In this issue of the Journal of Nuclear Cardiology, Abele et al. 15 report of hyperemic MBF and myocardial flow reserve (MFR = hyperemic MBF/rest MBF) value, as determined with 82Rubidium-PET/CT, in patients with and without ESLD undergoing either pharmacological vasodilation with dipyridamole or dobutamine-stimulation. Patients were grouped into ESLD group undergoing 82Rubidium-PET/CT with dipyridamole-stress (n = 27) or dobutamine-stimulation (n = 26), while twenty low-risk individuals without evidence of coronary calcifications served as control group with dipyridamole-stress. As it was observed, ESDL group with dipyridamole-stress had a lower myocardial flow reserve (MFR) than the control group (1.89 ± 0.79 vs. 2.79 ± 0.96; P < 0.05), while the ESDL group with dobutamine-stimulation demonstrated significantly higher MFR values than both of these groups (3.69 ± 1.49). Further, there was a moderate negative correlation between clinical model for end-stage liver disease (MELD) score and left ventricular MFR among the ESDL dipyridamole-stress group (r = 0.47, P < 0.05), not observed for the ESDL dobutamine-stimulation group (r = 0.25, P = 0.21). Albeit that this inverses relationship is modest and based on low numbers, it signifies a progressive decrease in MFR with an increasing stage of ESDL. Such inverse relationship may outline yet unknown substances, released from the liver, to affect the MBF response to dipyridamole-stress. This contention is emphasized by the “paradoxical” higher increase in hyperemic MBFs and MFR during dobutamine-stimulation than during dipyridamole-stress. Further, the striking difference between hyperemic MBFs is between ESDL with dipyridamole-stress (about 1.8 ml/g/minute) versus dobutamine-stimulation (about 2.8 ml/g/minute). This contrasts previous observations 5 comparing the hyperemic MBF response of direct vasodilators such as adenosine or dipyridamole versus dobutamine-stimulation. Such observations raise indeed some concern about the use of vasodilator agents as appropriate stressor to induce hyperemic flow increases in ESLD patients. Someone could indeed argue that the difference in radiotracer uptake during hyperemic flows between regions subtended to obstructive, flow-limiting CAD lesions and remote regions may be relatively low or minimal to bring out meaningful perfusion deficits during dipyridamole-stress.16 This could then indeed result in a lower sensitivity and diagnostic accuracy in CAD detection in patients with ESLD than in those without. While such considerations may be intuitively correct, further head-to-head PET perfusion-flow studies between dipyridamole-stress and dobutamine-stimulation in the detection of obstructive CAD are needed before more definite recommendations can be stated. Of further interest, the hyperemic MBF increase in the control group with dipyridamole-stress to increase hyperemic MBF was virtually the same as in the ESDL with the same stressor. The reason for this finding remains uncertain but likely is related to adverse effects of cardiovascular risk factors and yet unknown factors on microvascular function in the low-risk control group.17 Unfortunately, more detailed information of 82Rb-PET/CT-determined MBFs during dipyridamole-stress or dobutamine-stimulation in healthy controls without known cardiovascular risk factors is missing, which would have provided an important framework of reference MBF values for the range of normal hyperemic MBFs and MFR. Taken together, the findings of the current investigation reported by Abele et al..15 are unique because they raise an important clinical issue in the value of dipyridamole-stress with MPI for CAD detection and prognostication in ESLD patients. It may be indeed possible that in such patients dobutamine-stimulation of hyperemic MBFs may indeed reflect a better pharmacologic stressor for the provocation of regional perfusion deficits and, thus, for CAD detection than dipyridamole-stress that, however, awaits further clinical testing.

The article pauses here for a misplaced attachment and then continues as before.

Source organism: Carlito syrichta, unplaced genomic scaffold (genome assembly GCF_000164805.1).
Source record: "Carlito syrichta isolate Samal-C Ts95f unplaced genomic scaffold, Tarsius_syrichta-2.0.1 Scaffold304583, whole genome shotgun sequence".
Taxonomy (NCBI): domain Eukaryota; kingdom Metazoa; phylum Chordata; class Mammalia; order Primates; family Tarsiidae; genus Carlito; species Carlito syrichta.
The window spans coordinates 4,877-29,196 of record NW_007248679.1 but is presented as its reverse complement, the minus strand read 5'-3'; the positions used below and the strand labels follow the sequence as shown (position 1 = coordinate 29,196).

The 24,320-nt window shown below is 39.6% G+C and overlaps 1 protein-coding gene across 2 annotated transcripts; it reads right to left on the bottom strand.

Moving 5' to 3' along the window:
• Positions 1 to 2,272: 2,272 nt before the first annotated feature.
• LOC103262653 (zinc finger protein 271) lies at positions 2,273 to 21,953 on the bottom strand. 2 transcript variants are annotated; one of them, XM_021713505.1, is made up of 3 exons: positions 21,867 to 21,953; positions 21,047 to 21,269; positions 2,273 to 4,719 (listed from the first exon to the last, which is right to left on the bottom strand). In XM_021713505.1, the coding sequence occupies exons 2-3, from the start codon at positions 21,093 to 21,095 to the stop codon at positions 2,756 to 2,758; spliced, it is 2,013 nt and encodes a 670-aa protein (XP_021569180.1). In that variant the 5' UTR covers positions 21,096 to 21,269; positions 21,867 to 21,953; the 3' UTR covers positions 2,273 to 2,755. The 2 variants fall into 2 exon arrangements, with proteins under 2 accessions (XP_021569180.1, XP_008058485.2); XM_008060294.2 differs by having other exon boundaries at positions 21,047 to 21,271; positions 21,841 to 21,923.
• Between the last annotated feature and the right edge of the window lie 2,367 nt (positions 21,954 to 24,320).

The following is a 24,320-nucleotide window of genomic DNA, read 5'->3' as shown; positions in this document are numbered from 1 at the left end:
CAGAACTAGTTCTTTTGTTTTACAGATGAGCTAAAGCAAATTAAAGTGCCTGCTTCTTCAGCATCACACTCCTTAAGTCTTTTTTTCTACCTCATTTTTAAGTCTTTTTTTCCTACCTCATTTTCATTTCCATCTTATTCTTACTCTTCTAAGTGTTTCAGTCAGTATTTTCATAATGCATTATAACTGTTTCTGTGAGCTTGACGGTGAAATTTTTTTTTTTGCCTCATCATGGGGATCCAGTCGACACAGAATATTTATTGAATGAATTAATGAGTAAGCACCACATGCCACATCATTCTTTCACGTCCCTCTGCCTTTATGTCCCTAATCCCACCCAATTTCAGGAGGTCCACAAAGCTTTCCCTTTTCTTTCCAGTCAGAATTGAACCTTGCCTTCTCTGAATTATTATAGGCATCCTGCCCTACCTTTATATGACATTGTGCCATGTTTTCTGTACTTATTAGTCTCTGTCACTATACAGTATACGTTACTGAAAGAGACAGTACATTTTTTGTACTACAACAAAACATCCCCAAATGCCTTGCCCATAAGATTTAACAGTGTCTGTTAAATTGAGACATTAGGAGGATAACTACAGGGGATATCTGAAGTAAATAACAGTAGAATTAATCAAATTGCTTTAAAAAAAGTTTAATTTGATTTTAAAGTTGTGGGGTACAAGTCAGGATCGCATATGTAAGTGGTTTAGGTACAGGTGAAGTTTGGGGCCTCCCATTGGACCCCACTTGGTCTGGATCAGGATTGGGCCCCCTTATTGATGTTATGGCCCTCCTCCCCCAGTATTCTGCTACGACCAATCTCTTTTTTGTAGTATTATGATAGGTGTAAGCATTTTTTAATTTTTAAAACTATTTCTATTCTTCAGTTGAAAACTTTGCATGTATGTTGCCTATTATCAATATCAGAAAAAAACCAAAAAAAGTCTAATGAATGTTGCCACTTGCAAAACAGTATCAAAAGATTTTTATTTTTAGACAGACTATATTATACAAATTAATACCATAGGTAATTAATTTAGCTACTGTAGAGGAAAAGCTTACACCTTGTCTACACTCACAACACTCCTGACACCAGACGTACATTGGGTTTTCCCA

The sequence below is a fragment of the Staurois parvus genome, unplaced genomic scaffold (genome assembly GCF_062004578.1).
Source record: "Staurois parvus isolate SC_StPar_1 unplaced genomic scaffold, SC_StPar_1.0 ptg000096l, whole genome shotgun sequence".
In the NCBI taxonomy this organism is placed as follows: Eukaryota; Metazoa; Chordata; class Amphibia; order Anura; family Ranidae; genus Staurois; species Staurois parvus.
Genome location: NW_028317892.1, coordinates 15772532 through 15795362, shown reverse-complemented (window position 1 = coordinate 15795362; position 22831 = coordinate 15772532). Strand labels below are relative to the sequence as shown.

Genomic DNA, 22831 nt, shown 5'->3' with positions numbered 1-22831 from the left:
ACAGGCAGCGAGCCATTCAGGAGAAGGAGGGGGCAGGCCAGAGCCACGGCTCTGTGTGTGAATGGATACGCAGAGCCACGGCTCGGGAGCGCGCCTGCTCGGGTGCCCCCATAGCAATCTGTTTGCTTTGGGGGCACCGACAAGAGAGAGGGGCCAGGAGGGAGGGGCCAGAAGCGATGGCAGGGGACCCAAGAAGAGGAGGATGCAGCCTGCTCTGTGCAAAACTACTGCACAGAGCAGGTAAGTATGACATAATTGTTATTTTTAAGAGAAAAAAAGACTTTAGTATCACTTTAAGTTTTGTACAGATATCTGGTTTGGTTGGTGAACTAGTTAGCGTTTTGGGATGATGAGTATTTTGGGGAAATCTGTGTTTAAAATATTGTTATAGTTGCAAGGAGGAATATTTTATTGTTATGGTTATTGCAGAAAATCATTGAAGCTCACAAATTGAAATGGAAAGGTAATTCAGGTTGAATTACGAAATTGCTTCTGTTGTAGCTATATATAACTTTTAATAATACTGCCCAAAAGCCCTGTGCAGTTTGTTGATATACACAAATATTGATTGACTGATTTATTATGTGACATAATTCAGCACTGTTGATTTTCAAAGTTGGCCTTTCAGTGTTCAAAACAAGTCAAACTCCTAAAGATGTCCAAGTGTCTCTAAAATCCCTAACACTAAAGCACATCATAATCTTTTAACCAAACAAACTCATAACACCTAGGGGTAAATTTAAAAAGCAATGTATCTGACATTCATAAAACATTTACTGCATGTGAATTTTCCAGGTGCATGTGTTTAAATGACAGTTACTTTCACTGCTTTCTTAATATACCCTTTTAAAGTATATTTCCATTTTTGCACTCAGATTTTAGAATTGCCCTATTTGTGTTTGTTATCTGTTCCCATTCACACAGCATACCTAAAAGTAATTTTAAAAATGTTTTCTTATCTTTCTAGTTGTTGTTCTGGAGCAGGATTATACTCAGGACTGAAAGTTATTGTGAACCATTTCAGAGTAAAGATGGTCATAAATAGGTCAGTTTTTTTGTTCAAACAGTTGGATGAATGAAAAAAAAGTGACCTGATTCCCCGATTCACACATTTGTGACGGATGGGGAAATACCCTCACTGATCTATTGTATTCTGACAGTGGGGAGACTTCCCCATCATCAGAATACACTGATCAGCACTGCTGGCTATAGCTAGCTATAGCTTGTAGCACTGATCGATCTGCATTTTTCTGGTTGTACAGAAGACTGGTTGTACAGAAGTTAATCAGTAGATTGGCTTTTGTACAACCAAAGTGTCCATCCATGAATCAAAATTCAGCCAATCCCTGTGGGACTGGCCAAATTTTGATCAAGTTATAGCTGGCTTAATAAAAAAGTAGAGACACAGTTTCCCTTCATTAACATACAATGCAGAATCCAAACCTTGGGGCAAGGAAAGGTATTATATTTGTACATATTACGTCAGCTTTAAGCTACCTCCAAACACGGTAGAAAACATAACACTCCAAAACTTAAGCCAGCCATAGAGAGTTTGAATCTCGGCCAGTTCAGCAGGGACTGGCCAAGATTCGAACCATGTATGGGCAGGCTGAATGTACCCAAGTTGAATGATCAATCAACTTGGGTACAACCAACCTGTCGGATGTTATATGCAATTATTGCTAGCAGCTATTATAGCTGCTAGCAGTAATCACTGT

Notes

Disclosure

The authors declare that they have no conflict of interest.

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Copyright information

© American Society of Nuclear Cardiology 2018

Authors and Affiliations

  1. 1.Division of Nuclear Medicine, Mallinckrodt Institute of RadiologyWashington University School of MedicineSt. LouisUSA
  2. 2.Division of Cardiology, Department of MedicineJohns Hopkins UniversityBaltimoreUSA